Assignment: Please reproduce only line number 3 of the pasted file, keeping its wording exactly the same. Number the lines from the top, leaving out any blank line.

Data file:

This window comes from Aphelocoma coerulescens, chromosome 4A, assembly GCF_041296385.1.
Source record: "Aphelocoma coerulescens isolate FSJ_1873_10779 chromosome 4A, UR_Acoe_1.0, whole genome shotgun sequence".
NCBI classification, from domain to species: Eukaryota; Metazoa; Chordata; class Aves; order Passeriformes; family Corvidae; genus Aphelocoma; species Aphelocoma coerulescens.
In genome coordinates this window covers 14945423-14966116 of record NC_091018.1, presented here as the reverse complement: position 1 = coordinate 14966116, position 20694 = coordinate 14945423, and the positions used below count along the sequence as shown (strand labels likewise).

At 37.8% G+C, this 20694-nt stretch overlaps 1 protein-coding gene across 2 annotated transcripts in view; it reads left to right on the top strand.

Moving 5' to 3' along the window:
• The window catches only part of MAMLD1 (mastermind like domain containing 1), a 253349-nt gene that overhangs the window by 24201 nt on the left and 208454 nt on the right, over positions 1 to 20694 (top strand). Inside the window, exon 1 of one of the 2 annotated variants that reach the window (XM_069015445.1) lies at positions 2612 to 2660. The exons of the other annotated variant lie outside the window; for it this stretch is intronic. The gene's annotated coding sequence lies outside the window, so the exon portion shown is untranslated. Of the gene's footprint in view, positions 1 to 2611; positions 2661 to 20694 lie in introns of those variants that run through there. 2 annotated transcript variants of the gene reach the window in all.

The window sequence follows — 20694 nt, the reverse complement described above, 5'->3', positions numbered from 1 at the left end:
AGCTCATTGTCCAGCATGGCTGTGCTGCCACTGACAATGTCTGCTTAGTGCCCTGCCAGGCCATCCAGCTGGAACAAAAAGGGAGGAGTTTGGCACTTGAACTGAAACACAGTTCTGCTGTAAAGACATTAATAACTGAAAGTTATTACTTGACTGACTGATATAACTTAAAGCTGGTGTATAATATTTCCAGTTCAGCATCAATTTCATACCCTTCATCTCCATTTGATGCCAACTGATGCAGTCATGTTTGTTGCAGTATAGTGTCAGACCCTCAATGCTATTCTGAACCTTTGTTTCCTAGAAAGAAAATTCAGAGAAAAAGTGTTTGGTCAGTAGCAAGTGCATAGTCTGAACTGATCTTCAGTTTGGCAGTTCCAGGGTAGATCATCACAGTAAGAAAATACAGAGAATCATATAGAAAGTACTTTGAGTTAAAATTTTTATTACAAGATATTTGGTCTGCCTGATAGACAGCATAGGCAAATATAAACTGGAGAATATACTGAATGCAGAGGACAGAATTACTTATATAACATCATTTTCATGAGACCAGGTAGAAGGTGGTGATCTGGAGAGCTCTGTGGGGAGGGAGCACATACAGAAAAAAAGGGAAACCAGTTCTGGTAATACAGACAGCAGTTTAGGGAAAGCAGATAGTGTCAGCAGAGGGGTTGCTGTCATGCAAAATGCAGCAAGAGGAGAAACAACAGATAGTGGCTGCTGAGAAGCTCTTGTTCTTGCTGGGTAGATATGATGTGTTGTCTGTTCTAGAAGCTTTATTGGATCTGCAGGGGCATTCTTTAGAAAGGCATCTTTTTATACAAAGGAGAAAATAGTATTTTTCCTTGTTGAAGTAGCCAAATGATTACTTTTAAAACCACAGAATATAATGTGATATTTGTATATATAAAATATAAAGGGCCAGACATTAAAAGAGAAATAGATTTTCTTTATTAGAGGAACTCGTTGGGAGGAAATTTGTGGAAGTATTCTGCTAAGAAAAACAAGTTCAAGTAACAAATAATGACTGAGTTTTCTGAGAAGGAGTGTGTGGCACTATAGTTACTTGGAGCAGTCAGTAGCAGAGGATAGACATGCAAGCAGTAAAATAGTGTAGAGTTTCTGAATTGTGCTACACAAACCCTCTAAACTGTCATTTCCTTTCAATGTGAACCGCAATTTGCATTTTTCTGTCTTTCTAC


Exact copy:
NCBI classification, from domain to species: Eukaryota; Metazoa; Chordata; class Aves; order Passeriformes; family Corvidae; genus Aphelocoma; species Aphelocoma coerulescens.